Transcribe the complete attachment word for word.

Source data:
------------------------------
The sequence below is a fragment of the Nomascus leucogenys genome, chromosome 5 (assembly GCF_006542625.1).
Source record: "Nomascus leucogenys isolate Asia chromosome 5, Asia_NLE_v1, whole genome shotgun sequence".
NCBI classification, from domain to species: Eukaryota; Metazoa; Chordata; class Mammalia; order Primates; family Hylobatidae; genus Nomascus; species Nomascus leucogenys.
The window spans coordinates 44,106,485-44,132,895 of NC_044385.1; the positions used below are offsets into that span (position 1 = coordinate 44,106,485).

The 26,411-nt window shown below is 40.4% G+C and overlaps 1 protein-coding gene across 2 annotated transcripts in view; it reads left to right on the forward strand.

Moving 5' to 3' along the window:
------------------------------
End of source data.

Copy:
The sequence below is a fragment of the Nomascus leucogenys genome, chromosome 5 (assembly GCF_006542625.1).
Source record: "Nomascus leucogenys isolate Asia chromosome 5, Asia_NLE_v1, whole genome shotgun sequence".
NCBI classification, from domain to species: Eukaryota; Metazoa; Chordata; class Mammalia; order Primates; family Hylobatidae; genus Nomascus; species Nomascus leucogenys.
The window spans coordinates 44,106,485-44,132,895 of NC_044385.1; the positions used below are offsets into that span (position 1 = coordinate 44,106,485).

The 26,411-nt window shown below is 40.4% G+C and overlaps 1 protein-coding gene across 2 annotated transcripts in view; it reads left to right on the forward strand.

Moving 5' to 3' along the window: